As a UX designer I spend a lot of time creating wireframes. They are an essential part of the design process because they allow me to visually communicate research findings and explore design solutions. Through wireframes I am able to map out user flows and visual hierarchies without having to create pixel perfect designs.
Wireframes are great for reaching a shared understanding with stakeholders, but they can be hard to conceptualize if you are not used to seeing them. Wireframes can feel sketchy and inadequate because they represent work-in-progress. The majority of people only see and interact with final designs. It can be hard to visualize the final product and understand functionality within a static black and white image.
Despite this difficulty, I believe that skipping the wireframe phase is a big mistake! I am a strong proponent for sharing work early and often. In this article I will outline important benefits of creating and sharing wireframes. But first, let’s start from the beginning...
What is a wireframe?
Wireframes are the blueprint for your website or digital product. They use simple black and white layouts to outline structure and functionality. Wireframes can range in levels of fidelity from rough sketches to very detailed digital representations. The level of detail necessary depends on the ideas being communicated and your audience.
Wireframes are purposely devoid of design elements such as colour, typography and images. By doing this, wireframes allow you to focus on structure and functionality, without getting caught up in design decisions.
It is also common for wireframes to be heavily annotated with design rationale and behavioural requirements. This is especially important for collaboration between design and development. Wireframes bring development teams to the table sooner, so technical considerations can be brought to light.
Why are wireframes important?
1) Visually display navigation
Well-constructed navigation is essential for usability and consequently very important to get right. Wireframes are the first step in creating a visual representation of your sitemap. They take an abstract flow chart or navigational tree and turn it into something real and tangible. When navigation is well designed it becomes intuitive for your users to find the information they are looking for and complete their goals.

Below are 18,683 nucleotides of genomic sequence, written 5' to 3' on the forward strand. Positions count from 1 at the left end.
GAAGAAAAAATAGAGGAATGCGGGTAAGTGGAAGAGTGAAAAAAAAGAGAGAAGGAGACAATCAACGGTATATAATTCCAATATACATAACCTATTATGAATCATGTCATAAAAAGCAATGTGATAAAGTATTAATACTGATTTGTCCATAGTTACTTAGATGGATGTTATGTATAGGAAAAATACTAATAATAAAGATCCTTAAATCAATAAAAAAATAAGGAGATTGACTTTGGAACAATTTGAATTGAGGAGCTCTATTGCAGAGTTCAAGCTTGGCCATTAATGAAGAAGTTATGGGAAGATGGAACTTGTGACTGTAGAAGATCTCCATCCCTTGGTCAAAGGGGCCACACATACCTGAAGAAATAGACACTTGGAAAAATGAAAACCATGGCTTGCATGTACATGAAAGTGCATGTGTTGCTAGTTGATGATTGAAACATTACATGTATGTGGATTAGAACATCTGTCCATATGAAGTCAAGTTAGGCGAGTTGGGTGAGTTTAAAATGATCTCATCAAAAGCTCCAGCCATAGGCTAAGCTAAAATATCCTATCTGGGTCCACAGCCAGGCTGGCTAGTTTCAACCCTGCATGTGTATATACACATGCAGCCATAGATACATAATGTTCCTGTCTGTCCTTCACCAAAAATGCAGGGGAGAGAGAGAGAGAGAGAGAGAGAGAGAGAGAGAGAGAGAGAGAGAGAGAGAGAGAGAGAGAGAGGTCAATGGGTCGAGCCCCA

2) Create a visual hierarchy
Wireframes help organize and structure content to improve findability and discoverability. It is important to create a visual hierarchy for your pages. Essential information should be prominent and secondary information close at hand. Through the placement and size of elements we try to guide users in their tasks and anticipate their needs. Wireframes are a great way to evaluate the overall layout of your application.
3) Focus on usability and the user experience
When you create full colour mockups it is very easy to get caught up in minute design choices such as font-weight, drop shadows and colour gradients. Wireframes remove these decisions and instead let you focus on the user experience. With your target users in mind, wireframes organize the interface, map out transitions, and define interactions. They are a great way of converting your research into a great design.
4) Allows for iterative design and early feedback
Starting with wireframes and sharing them early provides an opportunity for testing, analyzing, and refining. If you have worked on a digital project then you know, it is easier and cheaper to make revisions sooner rather than later. Sharing wireframes with the project team helps everyone reach a shared understanding and gives better visibility into progress at each iteration.
5) Provides clarity for the development team
Clear communication and close collaboration between design and development teams is essential for a successful project. Wireframes provide visual clarity for functional requirements. They work better than final designs for development handoff because the focus is on clarity and functionality rather than look and feel. Wireframes can be annotated with technical specifications and used to supplement more traditional requirement documents.
Building something is a process and each step along the way contributes to the final product. Wireframes serve an essential role in assuring that what you build makes sense and delights your users. You wouldn’t build a house without first reviewing blueprints and I’d argue that you shouldn’t design a digital product without first reviewing wireframes. Trust me, it is time well spent!